Smart clothing that interacts with its wearer’s urban environment is being developed by researchers in the UK.
The technology could allow the wearers themselves to become mobile sensors, improving pollution and traffic monitoring within cities, and helping to coordinate evacuations during major incidents or disasters.
The wearable sensors and electronics could also allow wearers to receive ultra-personalised entertainment, healthcare and shopping services as they travel through a city or building.
The project, which is being led by Prof Steve Beeby in the Department of Electronics and Computer Science at Southampton University, will develop the low-energy sensors and artificial intelligence needed to allow people’s clothing to communicate with smart city network systems.
“Most of the sensors that are used in smart cities are fixed, on lampposts for example, and there has been some work to put them on vehicles such as buses, but we are looking to put them on people, in something they can just put on and wear,” said Beeby.
The technology will offer a better distribution of sensors throughout a smart city, and could allow researchers to influence the density of information they receive, by offering incentives for wearers to visit particular areas, for example.
“It provides a flexible, moveable input to the smart city, which isn’t possible with the existing fixed sensor network,” said Beeby.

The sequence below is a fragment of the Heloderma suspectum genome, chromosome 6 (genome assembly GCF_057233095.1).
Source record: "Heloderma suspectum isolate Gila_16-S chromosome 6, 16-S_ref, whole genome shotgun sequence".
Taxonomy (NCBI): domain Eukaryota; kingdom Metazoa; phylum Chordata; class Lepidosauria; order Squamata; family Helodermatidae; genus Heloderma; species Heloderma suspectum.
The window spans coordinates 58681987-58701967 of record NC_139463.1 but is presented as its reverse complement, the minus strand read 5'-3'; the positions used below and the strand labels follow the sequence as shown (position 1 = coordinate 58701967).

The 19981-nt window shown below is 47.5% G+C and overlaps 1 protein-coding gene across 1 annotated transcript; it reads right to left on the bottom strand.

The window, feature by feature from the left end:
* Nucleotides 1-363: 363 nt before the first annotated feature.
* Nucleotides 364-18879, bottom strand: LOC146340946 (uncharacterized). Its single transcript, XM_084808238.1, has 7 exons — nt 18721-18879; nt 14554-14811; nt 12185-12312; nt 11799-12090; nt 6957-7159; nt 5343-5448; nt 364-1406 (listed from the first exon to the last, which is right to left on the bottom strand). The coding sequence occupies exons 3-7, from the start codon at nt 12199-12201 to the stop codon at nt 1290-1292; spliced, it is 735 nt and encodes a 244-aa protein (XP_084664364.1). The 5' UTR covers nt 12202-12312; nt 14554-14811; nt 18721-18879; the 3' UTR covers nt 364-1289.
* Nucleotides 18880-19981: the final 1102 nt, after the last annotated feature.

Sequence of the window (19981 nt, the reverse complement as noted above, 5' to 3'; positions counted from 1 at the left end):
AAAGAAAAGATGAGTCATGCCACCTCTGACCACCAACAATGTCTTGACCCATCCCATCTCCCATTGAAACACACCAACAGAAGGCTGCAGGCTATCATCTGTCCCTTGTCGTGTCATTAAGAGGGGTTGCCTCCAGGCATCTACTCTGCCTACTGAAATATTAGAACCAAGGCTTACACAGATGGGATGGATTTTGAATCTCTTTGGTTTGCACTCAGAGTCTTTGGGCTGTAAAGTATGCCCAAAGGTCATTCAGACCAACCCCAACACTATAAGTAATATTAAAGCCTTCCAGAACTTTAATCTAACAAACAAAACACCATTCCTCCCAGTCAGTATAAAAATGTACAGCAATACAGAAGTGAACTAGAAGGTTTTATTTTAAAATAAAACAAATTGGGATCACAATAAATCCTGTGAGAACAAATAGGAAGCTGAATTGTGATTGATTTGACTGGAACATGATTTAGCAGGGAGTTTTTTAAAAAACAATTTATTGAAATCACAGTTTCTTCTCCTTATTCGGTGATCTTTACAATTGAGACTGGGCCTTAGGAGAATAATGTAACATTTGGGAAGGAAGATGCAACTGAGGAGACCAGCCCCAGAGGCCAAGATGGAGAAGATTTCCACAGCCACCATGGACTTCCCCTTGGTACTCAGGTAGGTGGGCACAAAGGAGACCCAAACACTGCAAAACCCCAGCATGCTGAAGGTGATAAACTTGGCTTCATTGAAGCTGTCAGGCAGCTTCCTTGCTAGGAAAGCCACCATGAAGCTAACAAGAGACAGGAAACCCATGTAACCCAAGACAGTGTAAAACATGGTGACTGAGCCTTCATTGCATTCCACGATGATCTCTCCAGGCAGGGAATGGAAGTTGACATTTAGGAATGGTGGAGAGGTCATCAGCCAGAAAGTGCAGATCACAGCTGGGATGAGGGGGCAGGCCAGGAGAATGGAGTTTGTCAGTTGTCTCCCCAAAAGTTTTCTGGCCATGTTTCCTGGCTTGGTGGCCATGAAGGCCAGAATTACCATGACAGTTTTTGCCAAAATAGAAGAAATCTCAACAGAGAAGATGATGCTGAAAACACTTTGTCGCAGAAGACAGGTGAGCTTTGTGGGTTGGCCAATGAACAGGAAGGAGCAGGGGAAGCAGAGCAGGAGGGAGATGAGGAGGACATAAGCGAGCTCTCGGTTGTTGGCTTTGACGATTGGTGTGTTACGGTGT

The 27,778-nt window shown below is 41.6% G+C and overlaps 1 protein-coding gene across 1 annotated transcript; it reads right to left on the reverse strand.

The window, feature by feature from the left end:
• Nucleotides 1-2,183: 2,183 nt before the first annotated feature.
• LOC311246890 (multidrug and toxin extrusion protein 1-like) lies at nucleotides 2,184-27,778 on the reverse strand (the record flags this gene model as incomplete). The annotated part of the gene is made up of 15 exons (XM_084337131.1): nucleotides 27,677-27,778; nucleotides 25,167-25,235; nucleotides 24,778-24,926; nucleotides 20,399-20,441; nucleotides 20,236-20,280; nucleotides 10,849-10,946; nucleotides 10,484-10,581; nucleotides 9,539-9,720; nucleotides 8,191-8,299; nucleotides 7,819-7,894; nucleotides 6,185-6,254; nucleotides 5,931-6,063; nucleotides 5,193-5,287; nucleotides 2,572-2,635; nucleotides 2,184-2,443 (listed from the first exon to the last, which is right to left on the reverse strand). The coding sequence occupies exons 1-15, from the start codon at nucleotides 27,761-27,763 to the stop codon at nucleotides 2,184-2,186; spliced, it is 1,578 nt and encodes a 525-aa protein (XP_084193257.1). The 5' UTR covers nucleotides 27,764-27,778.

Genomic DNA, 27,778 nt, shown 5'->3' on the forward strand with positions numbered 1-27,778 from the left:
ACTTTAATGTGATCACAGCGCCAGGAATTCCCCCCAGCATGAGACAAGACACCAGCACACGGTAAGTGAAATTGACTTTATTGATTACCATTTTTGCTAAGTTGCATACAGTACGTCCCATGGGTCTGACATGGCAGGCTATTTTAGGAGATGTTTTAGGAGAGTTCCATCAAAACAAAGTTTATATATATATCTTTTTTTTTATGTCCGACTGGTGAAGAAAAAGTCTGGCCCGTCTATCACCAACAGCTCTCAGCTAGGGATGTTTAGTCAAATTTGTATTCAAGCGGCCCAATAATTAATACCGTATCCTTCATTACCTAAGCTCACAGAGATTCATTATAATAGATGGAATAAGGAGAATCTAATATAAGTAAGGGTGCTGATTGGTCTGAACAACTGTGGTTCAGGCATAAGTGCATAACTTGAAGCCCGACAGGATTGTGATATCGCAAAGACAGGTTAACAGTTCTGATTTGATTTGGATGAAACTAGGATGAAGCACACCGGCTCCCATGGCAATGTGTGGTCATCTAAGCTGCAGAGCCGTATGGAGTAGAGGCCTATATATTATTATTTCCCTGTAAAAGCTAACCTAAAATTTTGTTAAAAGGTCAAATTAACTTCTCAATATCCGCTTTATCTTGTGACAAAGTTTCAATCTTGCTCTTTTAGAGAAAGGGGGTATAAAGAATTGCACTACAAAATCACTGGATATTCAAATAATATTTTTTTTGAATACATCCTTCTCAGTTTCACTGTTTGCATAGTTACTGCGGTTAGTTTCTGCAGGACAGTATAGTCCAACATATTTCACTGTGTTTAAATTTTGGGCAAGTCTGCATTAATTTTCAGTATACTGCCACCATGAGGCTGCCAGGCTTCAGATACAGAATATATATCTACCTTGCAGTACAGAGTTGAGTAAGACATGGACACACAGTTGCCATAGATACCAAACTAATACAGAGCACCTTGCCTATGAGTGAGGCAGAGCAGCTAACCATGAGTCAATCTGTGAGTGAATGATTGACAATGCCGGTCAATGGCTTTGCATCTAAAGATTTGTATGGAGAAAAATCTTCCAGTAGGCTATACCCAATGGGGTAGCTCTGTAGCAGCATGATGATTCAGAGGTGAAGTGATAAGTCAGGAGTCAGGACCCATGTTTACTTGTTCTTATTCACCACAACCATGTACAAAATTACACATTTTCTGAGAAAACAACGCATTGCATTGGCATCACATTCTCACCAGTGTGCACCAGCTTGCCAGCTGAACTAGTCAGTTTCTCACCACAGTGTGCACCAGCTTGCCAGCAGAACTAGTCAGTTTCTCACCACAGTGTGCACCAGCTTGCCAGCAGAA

The research builds on another EPSRC-funded project the team is involved in, which is developing the technology to place electronics, including microprocessors, microcontrollers and logic circuits, into textile yarns. These yarns can then be woven into wearable fabrics.
The researchers are now planning to incorporate MEMs-style sensors alongside the electronics in these yarns, to allow them to detect pollution levels, for example.
The team will also be investigating the use of energy-harvesting technologies to power the sensors and electronics. These include piezoelectric films and ferroelectret materials, or thin-film polymer foams that generate electricity when compressed. “So for example if you were to put these in an insole, they would not only be very comfortable, but they would also generate a pretty significant amount of energy,” said Beeby.
The researchers are working with microprocessor designer ARM, as well as Mayflower Complete Lighting Control, NquiringMinds, and Smart Garment People, as part of the project.